Tesla Model S Plaid Track Pack ‘Coming Soon,’ Whenever That Is
It’s hard to tell what’s different on the car in Tesla’s teaser, but it’s apparently still capable of hitting 200 mph.
Tesla has announced the Model S Plaid is about to get even more... Just, more. That's because it's getting a Track Pack upgrade that'll turn the wick up even further on one of the quickest EVs in the world.
Tesla teased the option in a brief 10-second video on Twitter, showing the car testing at Formula 1's French Grand Prix venue, Circuit Paul Ricard. It doesn't show the car in any detail—it just teases it from a distant aerial shot along the back straight and a blurry flyby before cutting to a shot of the gauge cluster. It surges to read 322 before the screen blacks out.
Though the teaser deliberately obscures many details, we can still glean a few things from it. For one, the fact that the test car uses Tesla's round steering wheel instead of the newly optional yoke, which previous Tesla race cars have tossed out. While the speedometer's units aren't legible, they almost certainly read in metric units, which converted to mph top out at 200—within the known capabilities of the Plaid. Whatever changes have been made, they don't seriously compromise the car's top speed.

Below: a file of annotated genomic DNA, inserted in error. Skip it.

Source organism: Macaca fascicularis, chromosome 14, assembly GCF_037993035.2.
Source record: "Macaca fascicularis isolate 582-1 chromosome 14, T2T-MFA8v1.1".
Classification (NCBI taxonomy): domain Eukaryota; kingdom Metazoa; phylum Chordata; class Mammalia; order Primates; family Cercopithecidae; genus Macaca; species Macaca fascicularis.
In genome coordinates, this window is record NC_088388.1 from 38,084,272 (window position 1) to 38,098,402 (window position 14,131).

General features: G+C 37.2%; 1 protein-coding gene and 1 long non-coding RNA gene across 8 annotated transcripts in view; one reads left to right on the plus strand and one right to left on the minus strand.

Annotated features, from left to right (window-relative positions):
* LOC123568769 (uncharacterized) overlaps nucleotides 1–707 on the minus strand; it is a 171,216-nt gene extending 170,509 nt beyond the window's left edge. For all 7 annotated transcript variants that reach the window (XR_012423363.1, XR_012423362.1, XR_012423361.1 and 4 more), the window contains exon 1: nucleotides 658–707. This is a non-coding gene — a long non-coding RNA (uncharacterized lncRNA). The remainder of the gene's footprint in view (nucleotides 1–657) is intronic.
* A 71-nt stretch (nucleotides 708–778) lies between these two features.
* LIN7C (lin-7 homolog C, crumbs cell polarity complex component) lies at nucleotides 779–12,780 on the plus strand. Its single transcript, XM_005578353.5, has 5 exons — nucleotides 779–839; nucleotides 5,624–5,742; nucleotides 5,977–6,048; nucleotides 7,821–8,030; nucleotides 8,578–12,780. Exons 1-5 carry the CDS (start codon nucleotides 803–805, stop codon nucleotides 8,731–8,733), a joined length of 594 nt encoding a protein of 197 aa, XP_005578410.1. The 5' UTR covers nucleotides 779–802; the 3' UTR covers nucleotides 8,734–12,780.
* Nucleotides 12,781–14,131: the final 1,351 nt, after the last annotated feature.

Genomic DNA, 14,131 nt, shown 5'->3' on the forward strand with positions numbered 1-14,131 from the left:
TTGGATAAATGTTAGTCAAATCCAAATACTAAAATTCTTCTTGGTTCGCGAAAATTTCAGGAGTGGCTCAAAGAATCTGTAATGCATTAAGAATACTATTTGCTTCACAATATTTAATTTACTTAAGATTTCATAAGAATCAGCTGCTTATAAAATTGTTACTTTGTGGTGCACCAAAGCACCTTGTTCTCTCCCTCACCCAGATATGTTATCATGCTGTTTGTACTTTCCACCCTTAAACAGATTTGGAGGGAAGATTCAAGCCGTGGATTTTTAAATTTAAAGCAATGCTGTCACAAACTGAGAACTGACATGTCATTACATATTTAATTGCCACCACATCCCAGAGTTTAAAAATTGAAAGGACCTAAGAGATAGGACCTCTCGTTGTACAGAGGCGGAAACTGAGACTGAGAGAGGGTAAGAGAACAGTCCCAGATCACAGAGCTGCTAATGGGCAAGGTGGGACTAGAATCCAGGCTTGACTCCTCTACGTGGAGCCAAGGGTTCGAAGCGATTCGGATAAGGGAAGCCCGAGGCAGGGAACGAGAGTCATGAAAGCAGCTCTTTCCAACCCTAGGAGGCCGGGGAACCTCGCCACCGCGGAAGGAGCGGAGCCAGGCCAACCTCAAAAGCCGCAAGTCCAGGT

They probably don't include a large rear wing according to offboard shots, though a lowered front end and large splitter appear likely, while a subtler rear spoiler may still add stability. As a package, the Plaid Track Pack could end up mirroring the changes made to the car used for Tesla's Nürburgring record attempt. That car got upgraded aero, carbon brakes, and performance tires, while extra cooling wouldn't hurt on the 1,020-horsepower EV.
The Model S has already offered a track mode for over a year, though new hardware will go much further toward making the nearly 5,000-pound sedan better suited for track use. As always with Tesla announcements though, this one makes you wonder if there's something unsavory going on that the Shiny New Thing is meant to distract you from. Or more immediately, what "coming soon" means to Tesla. After all, we all know how flexible Elon Musk's definition of "next year" is by now.
Got a tip or question for the author? You can reach them here: firstname.lastname@example.org